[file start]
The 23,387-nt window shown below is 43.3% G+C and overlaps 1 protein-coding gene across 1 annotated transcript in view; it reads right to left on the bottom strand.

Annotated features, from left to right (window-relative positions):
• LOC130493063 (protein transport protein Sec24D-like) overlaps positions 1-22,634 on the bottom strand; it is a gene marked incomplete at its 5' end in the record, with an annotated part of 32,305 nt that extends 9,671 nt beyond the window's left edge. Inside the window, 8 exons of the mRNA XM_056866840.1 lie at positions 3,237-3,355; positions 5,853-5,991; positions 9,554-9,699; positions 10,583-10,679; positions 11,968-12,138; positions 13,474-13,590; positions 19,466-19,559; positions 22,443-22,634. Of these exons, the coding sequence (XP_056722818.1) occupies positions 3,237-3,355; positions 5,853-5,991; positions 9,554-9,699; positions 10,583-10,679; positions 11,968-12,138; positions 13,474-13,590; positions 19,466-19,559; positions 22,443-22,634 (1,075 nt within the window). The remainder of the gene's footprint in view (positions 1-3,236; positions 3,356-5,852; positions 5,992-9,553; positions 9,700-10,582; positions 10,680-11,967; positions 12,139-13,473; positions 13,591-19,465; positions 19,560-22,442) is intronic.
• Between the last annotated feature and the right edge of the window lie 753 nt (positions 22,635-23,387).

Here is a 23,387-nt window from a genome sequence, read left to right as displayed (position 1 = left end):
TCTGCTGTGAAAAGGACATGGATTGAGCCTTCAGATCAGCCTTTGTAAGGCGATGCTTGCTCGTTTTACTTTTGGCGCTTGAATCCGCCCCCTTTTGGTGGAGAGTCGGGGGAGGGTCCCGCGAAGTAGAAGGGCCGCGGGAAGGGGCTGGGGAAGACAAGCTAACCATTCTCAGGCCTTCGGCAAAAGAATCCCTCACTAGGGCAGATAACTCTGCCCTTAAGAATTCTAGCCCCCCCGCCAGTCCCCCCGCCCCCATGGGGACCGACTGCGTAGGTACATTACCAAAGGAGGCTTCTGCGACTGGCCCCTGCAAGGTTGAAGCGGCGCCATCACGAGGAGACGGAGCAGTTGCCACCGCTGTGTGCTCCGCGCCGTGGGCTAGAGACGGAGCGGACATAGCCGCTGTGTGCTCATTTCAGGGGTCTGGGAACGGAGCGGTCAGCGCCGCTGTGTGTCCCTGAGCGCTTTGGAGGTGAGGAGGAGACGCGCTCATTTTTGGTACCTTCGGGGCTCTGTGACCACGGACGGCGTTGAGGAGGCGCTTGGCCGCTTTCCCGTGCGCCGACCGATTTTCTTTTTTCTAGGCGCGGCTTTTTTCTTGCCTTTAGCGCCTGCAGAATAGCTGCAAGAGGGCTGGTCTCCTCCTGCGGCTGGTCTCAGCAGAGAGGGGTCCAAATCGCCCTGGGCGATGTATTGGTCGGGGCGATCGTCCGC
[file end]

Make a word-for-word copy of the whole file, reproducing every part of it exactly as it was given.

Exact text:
The 23,387-nt window shown below is 43.3% G+C and overlaps 1 protein-coding gene across 1 annotated transcript in view; it reads right to left on the bottom strand.

Annotated features, from left to right (window-relative positions):
• LOC130493063 (protein transport protein Sec24D-like) overlaps positions 1-22,634 on the bottom strand; it is a gene marked incomplete at its 5' end in the record, with an annotated part of 32,305 nt that extends 9,671 nt beyond the window's left edge. Inside the window, 8 exons of the mRNA XM_056866840.1 lie at positions 3,237-3,355; positions 5,853-5,991; positions 9,554-9,699; positions 10,583-10,679; positions 11,968-12,138; positions 13,474-13,590; positions 19,466-19,559; positions 22,443-22,634. Of these exons, the coding sequence (XP_056722818.1) occupies positions 3,237-3,355; positions 5,853-5,991; positions 9,554-9,699; positions 10,583-10,679; positions 11,968-12,138; positions 13,474-13,590; positions 19,466-19,559; positions 22,443-22,634 (1,075 nt within the window). The remainder of the gene's footprint in view (positions 1-3,236; positions 3,356-5,852; positions 5,992-9,553; positions 9,700-10,582; positions 10,680-11,967; positions 12,139-13,473; positions 13,591-19,465; positions 19,560-22,442) is intronic.
• Between the last annotated feature and the right edge of the window lie 753 nt (positions 22,635-23,387).

Here is a 23,387-nt window from a genome sequence, read left to right as displayed (position 1 = left end):
TCTGCTGTGAAAAGGACATGGATTGAGCCTTCAGATCAGCCTTTGTAAGGCGATGCTTGCTCGTTTTACTTTTGGCGCTTGAATCCGCCCCCTTTTGGTGGAGAGTCGGGGGAGGGTCCCGCGAAGTAGAAGGGCCGCGGGAAGGGGCTGGGGAAGACAAGCTAACCATTCTCAGGCCTTCGGCAAAAGAATCCCTCACTAGGGCAGATAACTCTGCCCTTAAGAATTCTAGCCCCCCCGCCAGTCCCCCCGCCCCCATGGGGACCGACTGCGTAGGTACATTACCAAAGGAGGCTTCTGCGACTGGCCCCTGCAAGGTTGAAGCGGCGCCATCACGAGGAGACGGAGCAGTTGCCACCGCTGTGTGCTCCGCGCCGTGGGCTAGAGACGGAGCGGACATAGCCGCTGTGTGCTCATTTCAGGGGTCTGGGAACGGAGCGGTCAGCGCCGCTGTGTGTCCCTGAGCGCTTTGGAGGTGAGGAGGAGACGCGCTCATTTTTGGTACCTTCGGGGCTCTGTGACCACGGACGGCGTTGAGGAGGCGCTTGGCCGCTTTCCCGTGCGCCGACCGATTTTCTTTTTTCTAGGCGCGGCTTTTTTCTTGCCTTTAGCGCCTGCAGAATAGCTGCAAGAGGGCTGGTCTCCTCCTGCGGCTGGTCTCAGCAGAGAGGGGTCCAAATCGCCCTGGGCGATGTATTGGTCGGGGCGATCGTCCGC